Coal or Cole or Coil and Your Story

And what of the preponderance of this word which, which is a very ponderous word which they teach requires a precomma to add to the gluttony of punctuation. Which is something from a term paper or inductive or deductive reasoning or at any rate writing that is trying to prove something or at least argue a premise, which is not good writing, at least in fiction, fiction being closer to the truth and therefore without premise. Which is a definitive statement of belief for Christ’s sake, which introduces a clause with as much subtlety as Santa Claus; whiches are from the time of Santa Clauses, when clauses were saints and witches straddled broomsticks, but that time is in the past. The saintliness of punctuation and grammar and meaning and words and anything written and therefore he who writes is passed. This writing is unsaintly, which is bad, whatever that means, good writing and bad writing, it means nothing, or it does, we all know good apples and good sunsets and good pees and good sex when we taste them or see them or hear them or smell them, and good books too then, though there is less encountering of them and less agreement on which is which. The good is what moves us. So definitive! Good writing does not use exclamation points. A good pee is a very still kind of movement, an outward movement. Good sex inspires and requires much movement physically and vocally, unless it is that slow quiet kind of sex, which is rarely as good but has the potential to be better. Good sex moves us to love, or else to hate. Good sex makes more babies than bad sex. That may not be true but if there were logic in the world it would be and it fits my sample size and suits my purposes so let’s say it is. Good apples are more likely to be eaten. But a good pee is no more productive than a bad pee, both kinds of peeing producing pee. And a good sunset provides nothing more useful than a moment of spiritual satisfaction which a bad sunset lacks, though both end the day equally, if one with less definition than the other. How do good books move us? Inwardly, to dig into ourselves. How is that movement? You cannot dig very far into your belly before you come out your back. We’re not digging to China. Good writing brings China to you, there, so you don’t have to go. Vicarious. I said, wrote that once. Though perhaps with a different word or words. I hate repeating myself, especially when I’m wrong and haven’t said it but intend to say it in the future and am therefore repeating something I’ve never said and no longer know if I ever will. Is that all good writing is, a travelogue of places we’ll never go?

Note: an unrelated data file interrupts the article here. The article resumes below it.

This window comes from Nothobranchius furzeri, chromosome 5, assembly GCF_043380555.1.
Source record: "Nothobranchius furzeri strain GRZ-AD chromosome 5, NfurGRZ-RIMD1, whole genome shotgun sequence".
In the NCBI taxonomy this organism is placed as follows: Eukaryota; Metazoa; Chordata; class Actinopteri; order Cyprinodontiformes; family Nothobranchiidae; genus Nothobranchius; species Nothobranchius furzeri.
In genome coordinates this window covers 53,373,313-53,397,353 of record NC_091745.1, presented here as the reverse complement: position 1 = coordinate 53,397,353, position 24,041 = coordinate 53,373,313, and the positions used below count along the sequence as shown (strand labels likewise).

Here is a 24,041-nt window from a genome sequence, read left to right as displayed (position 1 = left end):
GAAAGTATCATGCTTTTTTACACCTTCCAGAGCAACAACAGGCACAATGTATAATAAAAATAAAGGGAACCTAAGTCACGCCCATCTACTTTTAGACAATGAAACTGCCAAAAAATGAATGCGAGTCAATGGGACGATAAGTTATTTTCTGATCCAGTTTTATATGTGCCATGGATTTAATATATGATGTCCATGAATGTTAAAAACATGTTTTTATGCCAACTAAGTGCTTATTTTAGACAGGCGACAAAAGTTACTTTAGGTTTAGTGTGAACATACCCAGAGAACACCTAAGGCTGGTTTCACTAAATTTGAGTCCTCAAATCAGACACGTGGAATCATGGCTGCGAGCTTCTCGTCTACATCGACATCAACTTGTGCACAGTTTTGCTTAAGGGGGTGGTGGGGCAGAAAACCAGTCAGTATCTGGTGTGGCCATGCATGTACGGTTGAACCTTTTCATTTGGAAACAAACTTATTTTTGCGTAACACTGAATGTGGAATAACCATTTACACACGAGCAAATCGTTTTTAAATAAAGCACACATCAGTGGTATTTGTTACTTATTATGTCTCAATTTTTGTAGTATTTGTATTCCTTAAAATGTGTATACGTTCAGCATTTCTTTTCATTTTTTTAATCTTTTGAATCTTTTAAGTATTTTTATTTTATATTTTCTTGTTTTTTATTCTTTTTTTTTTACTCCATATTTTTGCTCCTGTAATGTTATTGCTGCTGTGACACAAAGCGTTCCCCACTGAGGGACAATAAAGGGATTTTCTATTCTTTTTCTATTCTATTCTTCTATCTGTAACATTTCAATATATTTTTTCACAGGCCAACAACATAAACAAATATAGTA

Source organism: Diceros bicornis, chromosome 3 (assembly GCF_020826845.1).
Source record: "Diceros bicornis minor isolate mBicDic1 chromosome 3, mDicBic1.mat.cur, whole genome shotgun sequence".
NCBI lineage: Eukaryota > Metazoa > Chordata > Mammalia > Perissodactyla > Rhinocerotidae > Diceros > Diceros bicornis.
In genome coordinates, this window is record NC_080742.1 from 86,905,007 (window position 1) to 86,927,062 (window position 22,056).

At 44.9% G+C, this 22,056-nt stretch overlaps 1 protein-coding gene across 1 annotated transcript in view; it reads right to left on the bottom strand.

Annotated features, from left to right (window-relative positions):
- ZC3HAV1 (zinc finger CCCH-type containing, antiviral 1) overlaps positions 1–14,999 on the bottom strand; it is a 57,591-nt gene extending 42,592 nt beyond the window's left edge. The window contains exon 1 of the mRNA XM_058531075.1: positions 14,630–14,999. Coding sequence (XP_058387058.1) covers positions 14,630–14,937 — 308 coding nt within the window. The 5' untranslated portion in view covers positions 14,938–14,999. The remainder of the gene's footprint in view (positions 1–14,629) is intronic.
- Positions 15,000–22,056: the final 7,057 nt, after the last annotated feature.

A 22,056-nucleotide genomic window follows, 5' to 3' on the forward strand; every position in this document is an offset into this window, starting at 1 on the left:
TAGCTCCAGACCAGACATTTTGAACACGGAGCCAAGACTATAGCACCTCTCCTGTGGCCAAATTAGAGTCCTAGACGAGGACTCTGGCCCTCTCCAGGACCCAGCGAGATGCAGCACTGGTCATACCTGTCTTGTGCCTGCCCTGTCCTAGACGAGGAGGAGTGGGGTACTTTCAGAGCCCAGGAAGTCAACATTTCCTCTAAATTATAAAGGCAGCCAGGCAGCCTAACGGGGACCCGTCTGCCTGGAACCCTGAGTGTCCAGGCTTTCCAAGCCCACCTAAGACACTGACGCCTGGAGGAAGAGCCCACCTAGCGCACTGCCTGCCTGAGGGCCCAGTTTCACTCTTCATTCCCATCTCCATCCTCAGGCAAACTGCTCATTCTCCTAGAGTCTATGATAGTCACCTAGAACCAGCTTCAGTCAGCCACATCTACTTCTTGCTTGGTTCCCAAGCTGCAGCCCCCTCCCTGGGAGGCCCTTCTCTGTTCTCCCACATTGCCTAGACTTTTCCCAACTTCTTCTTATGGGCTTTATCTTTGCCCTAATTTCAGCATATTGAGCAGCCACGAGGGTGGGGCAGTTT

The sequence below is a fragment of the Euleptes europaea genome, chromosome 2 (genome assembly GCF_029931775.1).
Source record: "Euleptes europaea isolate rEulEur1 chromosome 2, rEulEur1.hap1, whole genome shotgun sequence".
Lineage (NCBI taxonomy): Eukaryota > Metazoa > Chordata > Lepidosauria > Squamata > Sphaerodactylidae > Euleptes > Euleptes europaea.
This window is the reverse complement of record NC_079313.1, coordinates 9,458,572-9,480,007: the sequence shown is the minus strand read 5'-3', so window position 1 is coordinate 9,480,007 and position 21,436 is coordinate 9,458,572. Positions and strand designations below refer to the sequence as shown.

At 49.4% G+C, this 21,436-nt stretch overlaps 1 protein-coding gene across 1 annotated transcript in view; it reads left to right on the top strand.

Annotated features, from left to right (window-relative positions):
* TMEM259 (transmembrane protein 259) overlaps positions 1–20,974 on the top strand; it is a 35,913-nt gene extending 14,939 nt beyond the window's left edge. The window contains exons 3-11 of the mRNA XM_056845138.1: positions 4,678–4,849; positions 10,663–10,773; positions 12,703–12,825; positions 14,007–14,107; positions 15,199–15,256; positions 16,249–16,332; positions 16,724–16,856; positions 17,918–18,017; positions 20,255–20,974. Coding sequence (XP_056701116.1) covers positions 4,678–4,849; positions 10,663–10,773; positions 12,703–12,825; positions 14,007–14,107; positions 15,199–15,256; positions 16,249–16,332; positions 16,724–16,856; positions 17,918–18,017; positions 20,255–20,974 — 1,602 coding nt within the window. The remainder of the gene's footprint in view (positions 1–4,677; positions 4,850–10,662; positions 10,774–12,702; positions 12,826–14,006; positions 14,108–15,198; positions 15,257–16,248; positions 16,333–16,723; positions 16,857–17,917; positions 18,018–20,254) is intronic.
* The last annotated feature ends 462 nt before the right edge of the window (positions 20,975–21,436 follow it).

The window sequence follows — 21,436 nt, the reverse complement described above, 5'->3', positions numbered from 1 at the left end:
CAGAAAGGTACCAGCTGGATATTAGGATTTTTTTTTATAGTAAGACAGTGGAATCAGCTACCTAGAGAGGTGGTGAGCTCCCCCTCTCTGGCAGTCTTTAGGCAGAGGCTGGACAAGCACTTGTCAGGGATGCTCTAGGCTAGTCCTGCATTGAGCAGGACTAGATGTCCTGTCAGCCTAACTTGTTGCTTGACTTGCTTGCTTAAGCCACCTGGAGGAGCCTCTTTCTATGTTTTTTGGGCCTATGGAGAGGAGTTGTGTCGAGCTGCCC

Good writing is not writing about writing. I’ve written that more than once. I’m doing what I set out not to do and what I’ve already done. I write about writing, which disgusts me. Mostly because readers don’t want to read it, which means they become notreaders, which strips them of their identity and my livelihood. Readers don’t want to read about writing, they want to read writing, writing written by the author without too much of the author in it. That sounds like the author talking, which it is, it always is. And so the author, who is I, is to annihilate his presence. It is hard to write while annihilated, especially coherently, if coherence is what you’re into. Okay, annihilate is too much, a war term when this book is about love, not war, so a love term is what we need: withdraw. The author is to withdraw his presence, and the good writing will be what’s left. But the withdrawal method doesn’t work I tell you, I have experience, it ruins the experience, you never finish in the right place and it never feels right and you always leave something of yourself behind and fertilize new writers no one wants to fill the gap you left, and then there’s the mess, and what a mess. I prefer the rhythm method, it doesn’t work either, but it’s more enjoyable, come and go as you please according to the uterine calendar of buildup and flush, as the uterus pleases then, at least you always know where you are and where you end. Where do I end? All this writing about writing, all this writing about writing about sex, where are my words in all of it? Always worried about satisfying the reader. What the reader wants. What about me? Is there no me? Where am I?